Collecting Comme - Redefining Fashion - Comme Des Garcons at the NGV


Louisa Amelia Jane Vintage Fashion Store

 

 

In Melbourne we are very lucky to have a gallery of the calibre of the National Gallery of Victoria, aka the NGV. And we are especially fortunate because the NGV has an extensive fashion collection and holds frequent excellent fashion exhibitions. Currently, the NGV is showing "Collecting Comme", an overview of the work of Rei Kawakubo, the founder and key designer behind Paris based designer label Comme des Garcons. The NGV has been gifted an extensive collection of Comme garments, largely from a donation a from private collector Takamasa Takahashi, who has also loaned items from his private archive to augment the exhibition.

You can view the trailer for the exhibition for a preview with the background story

Preview

Cloak from the Blood & Roses collection, 2014

This is a free exhibition. Excellent! If you are in Melbourne go and see it. It is quite a large exhibition and NGV curators have once again excelled themselves and put together an intriguing show.

Comme des Garcons designs were first presented in Paris in 1981 and they continue to push the boundaries of fashion and how we think about clothes. The introductory notes from the NGV say, Kawakubo has "defied convention to redefine fashion. Her designs have subverted norms of garment shape and function, reframed ideas of beauty and proposed a new relationship between body and dress."

The first word that occurred to me as I viewed the designs was "sculptural". Takahashi commented that it's impossible to imagine what many of the designs look like when viewing them on the hanger in the store. Many are three dimensional and are totally transformed when viewed on the body.

1997 - "Body Meets Dress- Dress Meets Body" collection - "questions the boundaries of the so-called fashionable body" and "contested traditional social definitions of ideal femininity" (NGV)

Not all Comme designs are 3D and disproportionate, but all are interesting and different. Kawakubo is quoted as saying "there is no point in designing something that is predictable".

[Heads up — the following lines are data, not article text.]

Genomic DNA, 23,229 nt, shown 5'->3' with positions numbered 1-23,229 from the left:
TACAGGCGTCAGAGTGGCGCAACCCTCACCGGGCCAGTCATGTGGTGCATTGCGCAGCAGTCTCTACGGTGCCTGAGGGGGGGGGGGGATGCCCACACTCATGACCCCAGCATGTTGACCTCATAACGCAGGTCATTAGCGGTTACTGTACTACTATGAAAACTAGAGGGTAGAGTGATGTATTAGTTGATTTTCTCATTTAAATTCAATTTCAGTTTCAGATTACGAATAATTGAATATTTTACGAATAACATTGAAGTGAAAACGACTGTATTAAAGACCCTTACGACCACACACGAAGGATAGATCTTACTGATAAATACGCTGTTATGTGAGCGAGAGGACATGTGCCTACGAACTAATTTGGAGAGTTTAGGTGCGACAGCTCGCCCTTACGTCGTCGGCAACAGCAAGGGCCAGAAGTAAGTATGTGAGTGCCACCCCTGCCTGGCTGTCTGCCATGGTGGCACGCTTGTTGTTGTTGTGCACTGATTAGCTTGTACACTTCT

1991 - "Chic Punk" collection

In the group above  and in line with the Punk theme, the garment on the left shows a conservative traditional dinner jacket subverted by the addition of red plastic lapels and skirt.

 

Half coat, 2011 - "Hybrid" collection

Although I really wanted to see what this garment looks like when worn, it was also interesting to see some of the garments presented flat.

2010-11 - "Inside Decoration" collection

The black dress is a circular shape when not being worn. Garments like the  visceral padded shorts and top "confirmed Kawakubo's resolve to redraw the contours of the fashionable body with abstract garments that blurred boundaries and amplified physical proportions". (NGV) There are removable pillows in the lining of the garment.

The pieces that fascinated me the most were those that played with garment construction. 

At first glance this looks like a coat slung over the shoulder but it is actually three identical tailored jackets stitched together. Using the different sleeve options the wearer can create totally different looks.

I was fascinated by this skirt made from a patchwork of bodice pieces.

2008 - "Africa" collection

Jeans morph into skirt.

2012 - "Crush" collection

Takahashi says that when he first saw this collection he thought  "Kawakubo is crushing all the existing concepts of clothes and suggesting a new start".

There were even a couple of garments that may give you a clue that the designer is Japanese.

And some clothes even looked wearable! But always with a quirky difference.

 2002 - "Object" collection - Designer is Junya Watanabe, one of Kawakubo's proteges

Of the dress on the right, the curator notes "the dress is light and pretty but Watanabe's use of webbing to secure a parachute style backpack to the dress and to draw up the front gives it contemporary context".

The NGV website quotes Kawakubo saying that her intent has always been "to make clothes that didn't exist before", no mean feat, but one at which she appears to have succeeded.

"Collecting Comme" is showing at the National Gallery of Victoria until July 26, 2020.

For those wanting more, you can view Comme des Garcons' 2019 Spring Summer collection presentation here

 Louisa Amelia Jane Vintage Fashion Store

 


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